More must be done urgently to end ‘epidemic of violence’ against women and girls
Merseyside’s Police Commissioner Emily Spurrell has today welcomed a hard-hitting report which urges for urgent, radical cross-sector reform to protect women and girls from violence.
The report, released by Her Majesty’s Inspectorate of Constabulary and Fire and Rescue Services (HMICFRS), details that there is an ‘epidemic of violence’ against women and girls and that a whole-system approach is needed to make fundamental change.
The inspectorate highlighted that while vast improvements have been made by the police in their response to Violence against Women and Girls (VAWG) over the past decade, reform across many sectors – including policing, health and education – is vital if things are to change.
The report, which was commissioned by the Home Secretary, will inform the Government’s VAWG strategy, and follows an interim report published in July.
It highlighted that in the year up to March 2020, there were an estimated 1.6million female victims of domestic abuse, 618,000 victims of sexual assault and 892,000 victims of stalking.
A recent survey showed 50% of women now feel unsafe in public spaces.
Emily said: “This hard-hitting report sets out in unequivocal terms what we have known for a long time - that there is an epidemic of violence facing women in our society and that radical action is urgently needed if we are to protect them and make their lives safer.
“Lots of organisations, including Merseyside Police, have already made progress in responding to these crimes, but we know there is still much that can be done to ensure every woman gets the right response, every time.
“I am committed to working with partners here in Merseyside to make a difference. I am already looking to recruit a VAWG lead who will help with the creation of a region-wide strategy and spearhead a taskforce. I am also reviewing the way support services are funded locally.
“However, as inspectors have stressed in the strongest possible terms, we need fundamental system-wide change right from the top to drive a bold shift in thinking.
“The Home Secretary commissioned this report. The findings could not be clearer, so it is now time for her to take action.
“An important first step would be for this government to start treating VAWG as an absolute priority by immediately adding it to the Strategic Policing Requirement (SPR) and include domestic abuse in the definition of serious violence. This would recognise the threat these crimes pose and elevate it is as priority, ensuring sufficient resources and capacity are allocated to tackling it.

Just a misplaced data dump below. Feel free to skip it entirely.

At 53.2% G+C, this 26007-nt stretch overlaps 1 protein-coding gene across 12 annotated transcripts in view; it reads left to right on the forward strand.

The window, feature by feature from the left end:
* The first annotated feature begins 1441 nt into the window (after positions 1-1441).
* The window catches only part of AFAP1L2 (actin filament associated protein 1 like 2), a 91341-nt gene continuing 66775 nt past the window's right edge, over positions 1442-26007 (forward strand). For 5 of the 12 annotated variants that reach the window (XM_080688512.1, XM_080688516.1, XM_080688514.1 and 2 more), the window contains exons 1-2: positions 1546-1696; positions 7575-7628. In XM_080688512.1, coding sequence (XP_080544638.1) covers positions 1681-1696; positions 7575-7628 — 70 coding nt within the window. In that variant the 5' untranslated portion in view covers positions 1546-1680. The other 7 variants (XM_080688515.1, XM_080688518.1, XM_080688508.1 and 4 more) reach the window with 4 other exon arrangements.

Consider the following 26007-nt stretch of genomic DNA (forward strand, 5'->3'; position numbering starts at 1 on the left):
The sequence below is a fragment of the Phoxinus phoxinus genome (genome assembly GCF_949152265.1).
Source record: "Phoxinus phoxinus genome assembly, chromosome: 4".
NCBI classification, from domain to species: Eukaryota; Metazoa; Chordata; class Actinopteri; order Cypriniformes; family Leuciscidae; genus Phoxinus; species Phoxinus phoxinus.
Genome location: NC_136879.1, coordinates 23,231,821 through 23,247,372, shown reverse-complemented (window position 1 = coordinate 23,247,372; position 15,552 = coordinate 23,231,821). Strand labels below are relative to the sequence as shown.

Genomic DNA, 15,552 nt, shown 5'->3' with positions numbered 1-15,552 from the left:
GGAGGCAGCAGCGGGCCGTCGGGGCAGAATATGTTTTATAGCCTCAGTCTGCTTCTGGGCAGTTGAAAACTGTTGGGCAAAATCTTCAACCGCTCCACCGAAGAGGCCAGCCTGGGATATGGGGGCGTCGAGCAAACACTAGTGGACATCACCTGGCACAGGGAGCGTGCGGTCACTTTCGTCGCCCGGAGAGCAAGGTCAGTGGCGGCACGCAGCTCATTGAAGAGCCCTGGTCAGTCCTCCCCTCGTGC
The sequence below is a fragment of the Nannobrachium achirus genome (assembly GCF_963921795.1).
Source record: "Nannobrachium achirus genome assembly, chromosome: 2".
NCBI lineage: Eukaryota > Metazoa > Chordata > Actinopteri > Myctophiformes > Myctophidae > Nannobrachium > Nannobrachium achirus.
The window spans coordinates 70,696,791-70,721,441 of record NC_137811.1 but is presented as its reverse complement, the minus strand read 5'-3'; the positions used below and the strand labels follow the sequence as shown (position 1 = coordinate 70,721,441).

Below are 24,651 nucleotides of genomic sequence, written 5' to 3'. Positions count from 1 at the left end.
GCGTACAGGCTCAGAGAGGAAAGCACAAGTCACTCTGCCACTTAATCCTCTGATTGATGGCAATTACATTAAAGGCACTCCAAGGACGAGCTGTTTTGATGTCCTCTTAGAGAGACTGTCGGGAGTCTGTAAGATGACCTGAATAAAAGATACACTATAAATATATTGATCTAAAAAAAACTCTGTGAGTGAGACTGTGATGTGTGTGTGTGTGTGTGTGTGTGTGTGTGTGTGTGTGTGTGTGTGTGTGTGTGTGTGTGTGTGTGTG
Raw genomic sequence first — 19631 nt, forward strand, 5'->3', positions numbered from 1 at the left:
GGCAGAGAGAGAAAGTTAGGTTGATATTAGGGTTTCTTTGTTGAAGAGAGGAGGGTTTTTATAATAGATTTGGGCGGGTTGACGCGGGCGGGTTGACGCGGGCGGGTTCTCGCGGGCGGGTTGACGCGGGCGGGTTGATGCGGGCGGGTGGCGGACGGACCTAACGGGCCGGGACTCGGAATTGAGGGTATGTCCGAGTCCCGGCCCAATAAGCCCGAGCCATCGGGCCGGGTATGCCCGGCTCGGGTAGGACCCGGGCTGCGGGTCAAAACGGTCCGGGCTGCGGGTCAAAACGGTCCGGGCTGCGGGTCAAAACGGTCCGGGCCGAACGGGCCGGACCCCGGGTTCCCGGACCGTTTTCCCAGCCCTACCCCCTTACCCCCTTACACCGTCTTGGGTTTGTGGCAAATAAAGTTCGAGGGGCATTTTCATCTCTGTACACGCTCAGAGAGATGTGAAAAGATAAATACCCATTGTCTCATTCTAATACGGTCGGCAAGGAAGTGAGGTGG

“This report must drive the development of the Government’s new VAWG strategy – a strategy which needs to cross across many different sectors, including policing and the criminal justice system, but also health, education, social care and community safety.
“It must also focus on joining up everyone’s efforts to ensure best practice is used consistently by all organisations and provide a framework to assess the response.
“Crucially, if any national strategy is to make a genuine difference, it must be backed up by sustained, appropriate funding.
“The Government cannot tackle this crisis on the cheap. They must commit sufficient funding so all the agencies are able to respond effectively.
“The issue of VAWG is deep-rooted and embedded, but the Government must not wait any longer to address it. While they waste time, more women are suffering.”
To inform the report, HMICFRS reviewed evidence from previous inspections, consulted with experts from policing, government and victim support organisations, and analysed the progress made by the police. They also gathered the first-hand accounts of victims and practitioners and carried out fieldwork in four forces – Avon and Somerset, Cheshire, Surrey and Humberside.
Her Majesty’s Inspector of Constabulary Zoë Billingham said: “We have a once in a generation opportunity to permanently uproot violence against women and girls, which is now epidemic in this country. The police have vastly improved how they respond to these crimes, and I welcome the appointment of a national policing lead for VAWG to coordinate this work.
“We’ve set out practical changes for the police to make now, but they cannot solve this alone. That is why we’re taking the unusual step of recommending a radical change of approach across the whole system, involving the police, criminal justice system, local authorities, health and education.
“We have suggested a new framework – with mandated responsibilities and sufficient funding – that requires all these partners to work together to support victims and prevent VAWG from happening in the first place.
“I am grateful to the Home Secretary for commissioning this inspection. It has allowed us to set out a way forward which, if acted on, will give women and girls the confidence that there is not only the will but also the power to end this epidemic.”